Materials and Methods
All animals received humane care in accordance with the NIH Guide for the Care and Use of Laboratory Animals. Animal protocols were approved by the University of Michigan Committee on Use and Care of Animals.
Healthy 50 ± 10 kg swine were anesthetized, and vascular access was obtained according to our established laboratory protocols.10 A total of 500 ml of blood was harvested and used to create initial perfusate. Midline sternotomy was performed, and unfractionated heparin 200 unit/kg (Sagent Pharma, Schaumburg, IL) was administered. A perfusion cannula was placed in the innominate artery (all cannula used are products of Terumo CVS, Ann Arbor MI). A total of 500 ml of high-potassium cold cardioplegia (CAPS Inc. Detroit, MI) was infused via the arterial cannula after ligating the distal aorta. Once venous return to the heart was interrupted, the remaining blood was harvested. To be consistent with current procurement practices, standard techniques were used to achieve topical cooling and remove the heart, which was then placed on ice bath. This also allowed for cannulation of the heart chambers in preparation for the perfusion system. Cold ischemia times did not exceed 1.5 hours.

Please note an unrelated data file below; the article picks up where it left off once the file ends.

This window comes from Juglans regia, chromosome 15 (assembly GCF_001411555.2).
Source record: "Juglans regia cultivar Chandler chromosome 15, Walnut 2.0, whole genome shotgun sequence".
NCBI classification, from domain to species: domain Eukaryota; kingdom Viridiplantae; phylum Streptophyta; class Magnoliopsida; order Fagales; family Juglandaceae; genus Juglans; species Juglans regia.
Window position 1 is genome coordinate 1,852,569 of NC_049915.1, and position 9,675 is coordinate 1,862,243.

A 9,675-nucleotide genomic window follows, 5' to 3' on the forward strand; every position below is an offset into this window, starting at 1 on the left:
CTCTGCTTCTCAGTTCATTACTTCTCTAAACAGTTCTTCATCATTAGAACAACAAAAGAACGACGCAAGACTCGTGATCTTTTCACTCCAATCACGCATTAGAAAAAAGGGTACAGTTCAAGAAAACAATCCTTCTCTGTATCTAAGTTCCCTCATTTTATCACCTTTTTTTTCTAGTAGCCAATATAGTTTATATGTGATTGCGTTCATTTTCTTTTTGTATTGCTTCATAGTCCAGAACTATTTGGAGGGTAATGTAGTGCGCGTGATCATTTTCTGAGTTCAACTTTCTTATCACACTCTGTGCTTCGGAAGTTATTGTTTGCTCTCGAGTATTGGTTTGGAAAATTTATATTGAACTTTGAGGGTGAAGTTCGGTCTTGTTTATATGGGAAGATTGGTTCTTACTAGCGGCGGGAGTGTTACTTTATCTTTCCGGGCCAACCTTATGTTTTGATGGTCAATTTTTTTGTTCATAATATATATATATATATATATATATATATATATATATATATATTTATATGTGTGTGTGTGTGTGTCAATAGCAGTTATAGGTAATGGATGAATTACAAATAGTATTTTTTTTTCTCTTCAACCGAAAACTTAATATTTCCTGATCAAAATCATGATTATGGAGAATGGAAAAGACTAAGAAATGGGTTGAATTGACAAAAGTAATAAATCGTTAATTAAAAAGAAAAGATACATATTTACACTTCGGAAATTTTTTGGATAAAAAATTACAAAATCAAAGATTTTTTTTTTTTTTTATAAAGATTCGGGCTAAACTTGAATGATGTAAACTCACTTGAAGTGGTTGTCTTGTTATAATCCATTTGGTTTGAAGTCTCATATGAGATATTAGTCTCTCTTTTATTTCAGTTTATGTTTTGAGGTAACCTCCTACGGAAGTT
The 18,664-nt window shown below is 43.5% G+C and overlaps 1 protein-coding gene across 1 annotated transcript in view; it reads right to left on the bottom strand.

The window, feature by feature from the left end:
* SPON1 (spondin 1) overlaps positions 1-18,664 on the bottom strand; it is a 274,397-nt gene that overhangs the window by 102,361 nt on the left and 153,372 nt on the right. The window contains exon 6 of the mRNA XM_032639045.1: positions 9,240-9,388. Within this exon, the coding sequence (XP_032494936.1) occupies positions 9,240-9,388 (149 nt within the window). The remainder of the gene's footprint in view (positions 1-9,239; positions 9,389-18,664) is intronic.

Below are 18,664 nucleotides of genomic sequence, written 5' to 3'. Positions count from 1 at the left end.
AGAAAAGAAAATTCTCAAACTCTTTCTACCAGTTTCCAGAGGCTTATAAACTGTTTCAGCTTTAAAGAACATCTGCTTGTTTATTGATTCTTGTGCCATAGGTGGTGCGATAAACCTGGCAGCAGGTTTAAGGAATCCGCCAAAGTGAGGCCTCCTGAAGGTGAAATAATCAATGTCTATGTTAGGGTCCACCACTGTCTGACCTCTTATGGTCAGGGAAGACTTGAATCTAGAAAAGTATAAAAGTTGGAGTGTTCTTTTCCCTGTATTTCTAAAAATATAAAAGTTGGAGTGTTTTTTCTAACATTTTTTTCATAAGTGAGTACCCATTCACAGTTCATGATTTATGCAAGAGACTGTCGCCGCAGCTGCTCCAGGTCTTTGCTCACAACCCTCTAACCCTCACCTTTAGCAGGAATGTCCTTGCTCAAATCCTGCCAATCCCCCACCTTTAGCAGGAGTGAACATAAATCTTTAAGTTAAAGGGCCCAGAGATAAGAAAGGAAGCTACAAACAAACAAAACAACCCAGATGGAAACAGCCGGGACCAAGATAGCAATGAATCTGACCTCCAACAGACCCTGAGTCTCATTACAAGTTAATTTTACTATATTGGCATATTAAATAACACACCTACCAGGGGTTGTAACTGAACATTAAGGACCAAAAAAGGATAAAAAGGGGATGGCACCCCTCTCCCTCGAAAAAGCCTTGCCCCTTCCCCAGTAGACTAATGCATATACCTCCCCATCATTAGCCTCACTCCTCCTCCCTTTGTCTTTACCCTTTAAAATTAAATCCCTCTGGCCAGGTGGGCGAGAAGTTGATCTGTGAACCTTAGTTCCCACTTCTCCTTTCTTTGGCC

Back Table Preparation
The pulmonary artery (PA) was cannulated with a 28 Fr venous drainage cannula. A 10 Fr coronary sinus catheter, a temperature probe (ADI instruments, Dunedin NZ), and an 18 Fr right atrial drainage cannula were placed via a right atriotomy. Two 18 Fr drainage cannulas were placed via open pulmonary veins into the left atrium (LA) and left ventricle (LV). Electrodes were placed on the apex and on the LA and right atrium (RA) for continuous electrocardiogram (ECG) monitoring. The pericardium was preserved as much as possible and repaired where needed. The heart was drained of fluid and weighed. It was then deaired and the cannulas were connected to the perfusion apparatus.
Given known advantages over nonsanguineous perfusates, a blood-based perfusate was used.6,11 The harvested blood was centrifuged (Thermo IEC Centra GP8R, Rockaway, NJ) at 3,500 RPM’s for 15 minutes to separate blood components and remove the white blood cell and platelet fractions. A total of approximately 1,000 ml perfusate was created consisting of 50% plasma, 25% dextran 40 (Hospira, Lake Forest, IL), 25% cell culture media (DMEM-Lonza, Walkersville, MD), and red blood cells titrated to a hemoglobin (Hb) of 3–5 g/dl to limit viscosity. 10 units regular Insulin (Lilly, Indianapolis, IN), 80 mg gentamycin, and 250 mg nafcillin (APP Pharmaceutical, Schaumburg, IL) were added to the perfusate. Dextran was intermittently titrated to a goal colloid osmotic pressure (COP) of 20–30 mm Hg (Figure 1).